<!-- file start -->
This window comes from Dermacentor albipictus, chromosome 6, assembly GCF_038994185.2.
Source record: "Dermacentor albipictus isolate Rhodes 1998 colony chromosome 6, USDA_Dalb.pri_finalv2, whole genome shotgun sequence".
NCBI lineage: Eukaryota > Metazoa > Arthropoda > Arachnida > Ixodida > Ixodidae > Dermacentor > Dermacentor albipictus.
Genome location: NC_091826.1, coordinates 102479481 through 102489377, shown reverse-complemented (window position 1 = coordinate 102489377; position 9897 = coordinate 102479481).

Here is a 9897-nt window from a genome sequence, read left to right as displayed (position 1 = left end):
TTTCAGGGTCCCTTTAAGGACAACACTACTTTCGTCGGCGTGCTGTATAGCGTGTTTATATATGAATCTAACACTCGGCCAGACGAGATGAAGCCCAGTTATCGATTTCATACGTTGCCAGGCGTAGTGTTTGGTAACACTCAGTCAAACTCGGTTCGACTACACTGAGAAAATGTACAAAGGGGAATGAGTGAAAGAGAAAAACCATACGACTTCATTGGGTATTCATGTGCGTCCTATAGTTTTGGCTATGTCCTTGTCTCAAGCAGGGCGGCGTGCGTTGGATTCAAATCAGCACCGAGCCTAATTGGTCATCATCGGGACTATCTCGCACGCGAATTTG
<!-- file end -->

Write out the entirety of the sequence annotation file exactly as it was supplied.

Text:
This window comes from Dermacentor albipictus, chromosome 6, assembly GCF_038994185.2.
Source record: "Dermacentor albipictus isolate Rhodes 1998 colony chromosome 6, USDA_Dalb.pri_finalv2, whole genome shotgun sequence".
NCBI lineage: Eukaryota > Metazoa > Arthropoda > Arachnida > Ixodida > Ixodidae > Dermacentor > Dermacentor albipictus.
Genome location: NC_091826.1, coordinates 102479481 through 102489377, shown reverse-complemented (window position 1 = coordinate 102489377; position 9897 = coordinate 102479481).

Here is a 9897-nt window from a genome sequence, read left to right as displayed (position 1 = left end):
TTTCAGGGTCCCTTTAAGGACAACACTACTTTCGTCGGCGTGCTGTATAGCGTGTTTATATATGAATCTAACACTCGGCCAGACGAGATGAAGCCCAGTTATCGATTTCATACGTTGCCAGGCGTAGTGTTTGGTAACACTCAGTCAAACTCGGTTCGACTACACTGAGAAAATGTACAAAGGGGAATGAGTGAAAGAGAAAAACCATACGACTTCATTGGGTATTCATGTGCGTCCTATAGTTTTGGCTATGTCCTTGTCTCAAGCAGGGCGGCGTGCGTTGGATTCAAATCAGCACCGAGCCTAATTGGTCATCATCGGGACTATCTCGCACGCGAATTTG